Matt Dennison is the author of Kind Surgery, from Urtica Press (Fr.) and Waiting for Better, from Main Street Rag Press. His work has appeared in Verse Daily, Rattle, Bayou Magazine, Redivider and Cider Press Review, among others. He has also made short films with Michael Dickes, Swoon, Marie Craven and Jutta Pryor.
Wild cat howls at my back door
after the terrible storm.
I look out the window—
fearful mistake: voracious
eyes drain my face—I dim
the lights and huddle
the dark imagining
I am her God imagining
he understands this cry.
The Rock, the Water
First published in Innisfree Poetry Journal
Walking wide-eyed, the child drops
to his knees, for the stream is all around
and flowing. He lifts the rock, the water
slurping its way beneath with thirsty relief,
washing cool the inhabitants who sigh
and tumble forth with amazing heads.
He catches some, damaging severely
with no cruelty, no knowing; he wants
them as they are to be wanted and no other.
He catches some more, now preciously aware,
glisteningly upheld. Satisfied, he stands.
Reaching the offered end of his journey
he marvels: I heard your call. I am here.
I will lift your rocks, pull back your bushes;
slide down your waterfalls, build me a dam.
I will return at night and stare into your eyes.
(Your warm spot is not yours; this I know.
You live by the fact of the sun; this I know.)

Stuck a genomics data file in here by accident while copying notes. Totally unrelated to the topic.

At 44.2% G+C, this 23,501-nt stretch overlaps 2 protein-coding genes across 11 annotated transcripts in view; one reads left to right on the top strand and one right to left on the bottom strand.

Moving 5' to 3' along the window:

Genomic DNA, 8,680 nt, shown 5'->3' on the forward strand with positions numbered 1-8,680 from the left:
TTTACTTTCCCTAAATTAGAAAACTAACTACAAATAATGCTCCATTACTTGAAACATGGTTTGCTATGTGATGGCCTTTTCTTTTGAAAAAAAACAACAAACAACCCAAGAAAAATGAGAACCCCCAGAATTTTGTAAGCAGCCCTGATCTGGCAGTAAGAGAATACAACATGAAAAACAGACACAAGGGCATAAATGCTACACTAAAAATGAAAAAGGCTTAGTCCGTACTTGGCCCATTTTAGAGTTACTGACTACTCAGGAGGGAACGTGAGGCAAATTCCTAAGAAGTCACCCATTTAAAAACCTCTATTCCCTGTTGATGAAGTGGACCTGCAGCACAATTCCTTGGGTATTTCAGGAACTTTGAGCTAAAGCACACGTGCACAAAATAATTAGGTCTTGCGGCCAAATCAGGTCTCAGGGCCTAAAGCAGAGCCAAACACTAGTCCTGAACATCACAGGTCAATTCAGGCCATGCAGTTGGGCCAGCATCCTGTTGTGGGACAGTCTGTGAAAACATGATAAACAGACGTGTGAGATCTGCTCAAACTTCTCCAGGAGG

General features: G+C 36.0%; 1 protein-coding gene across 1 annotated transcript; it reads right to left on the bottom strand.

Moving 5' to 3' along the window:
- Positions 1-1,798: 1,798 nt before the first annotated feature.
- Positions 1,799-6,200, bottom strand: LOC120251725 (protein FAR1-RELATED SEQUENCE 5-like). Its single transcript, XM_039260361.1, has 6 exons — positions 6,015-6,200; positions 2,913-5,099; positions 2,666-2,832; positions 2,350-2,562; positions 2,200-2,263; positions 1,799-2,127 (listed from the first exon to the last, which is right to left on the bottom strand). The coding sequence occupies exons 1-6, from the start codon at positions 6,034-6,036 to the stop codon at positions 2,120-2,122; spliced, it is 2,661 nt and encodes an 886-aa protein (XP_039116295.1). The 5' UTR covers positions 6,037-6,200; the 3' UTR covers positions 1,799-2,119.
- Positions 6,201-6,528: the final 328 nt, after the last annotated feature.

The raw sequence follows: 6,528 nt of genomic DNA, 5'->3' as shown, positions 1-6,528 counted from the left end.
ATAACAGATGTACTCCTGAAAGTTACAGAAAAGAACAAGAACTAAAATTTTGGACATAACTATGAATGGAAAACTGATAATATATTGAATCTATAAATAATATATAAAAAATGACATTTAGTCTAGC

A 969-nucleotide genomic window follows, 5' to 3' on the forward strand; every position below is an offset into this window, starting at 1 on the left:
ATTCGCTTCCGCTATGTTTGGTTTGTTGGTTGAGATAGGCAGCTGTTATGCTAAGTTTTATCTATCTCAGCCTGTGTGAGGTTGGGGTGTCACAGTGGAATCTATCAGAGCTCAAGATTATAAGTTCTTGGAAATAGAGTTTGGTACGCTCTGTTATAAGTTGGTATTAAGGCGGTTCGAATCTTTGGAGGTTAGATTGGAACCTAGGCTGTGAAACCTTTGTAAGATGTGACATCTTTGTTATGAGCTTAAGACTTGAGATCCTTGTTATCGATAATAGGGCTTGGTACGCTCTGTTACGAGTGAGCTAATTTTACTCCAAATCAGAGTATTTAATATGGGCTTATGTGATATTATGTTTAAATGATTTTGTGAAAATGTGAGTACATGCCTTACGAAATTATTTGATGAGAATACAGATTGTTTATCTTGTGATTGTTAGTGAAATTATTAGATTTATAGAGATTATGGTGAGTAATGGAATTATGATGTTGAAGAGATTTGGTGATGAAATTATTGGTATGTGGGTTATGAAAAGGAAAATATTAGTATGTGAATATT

I will hear you move in the midnight water,
far from my touch—O magic discovering
of wondrous field, seemingly excellent,
perfect, and untouched!—I prefer my hand
in your side.
First published in Random Sample
In slicing the papery dome off the hexagon,
the black and yellow self-held limbs, unmilked
face and flightless wings of the unborn wasp were
revealed. Removed with tweezers so God-mouthed,
wrapped in the muscular sun’s original desire for flight,
I pulled the infant out, attempted to spread its fate across
my nail-board. Unwilling to be displayed, it contracted,
withheld it’s mechanical death-secrets from a child
such as I. But what is youth without dissection?
The Boy by the River Told
First published in Gnarled Oak
The boy by the river told to await his father’s
return plays with pebbles, kicks at rocks
as the night rises through water,
drops from trees to fashion a statue
cast in grey then black when the last
spark of faith flickers, falters
and goes out, the night
rushing in, floating him upright,
stiff through the woods to lie in bed
listening to water spilling from
room to room, door to door,
the whole house shivering, shaking,
breaking down under water flashing,
flooding quietly down the stairs,
pooling, stopping, crawling
past the father unseen.
Gallop the Bred Horses
First published in Sprung Formal
“Too grabby,” my father said
of my hands rushing to break
the earthen clods before
his final slice. I should
know better the rhythm,
the routine—cut, flop,
twice—by now, the blade
warned me with relentless
strikes not fingers from my
hands too eager to shake
the worm souls loose,
knowing to break
is better than to slice,
that one whole soul
is better than halves
no longer wiggling
but water-logged on
hooks unable to interest
the hungriest fish we’d
be lucky to see as I galloped
the bred horses of my dreams
into dark waters, wanting only
to find fullness with fullness found,
the captured to feed that which feeds.
Years later my neighbor handed me
a telegram mistakenly delivered to her.
Without waiting for another to halve
the hidden, I sliced it open to read
the news of his death complete—
my tongue forever a tent-stake
or trowel, anchoring the lost,
shoveling the gone.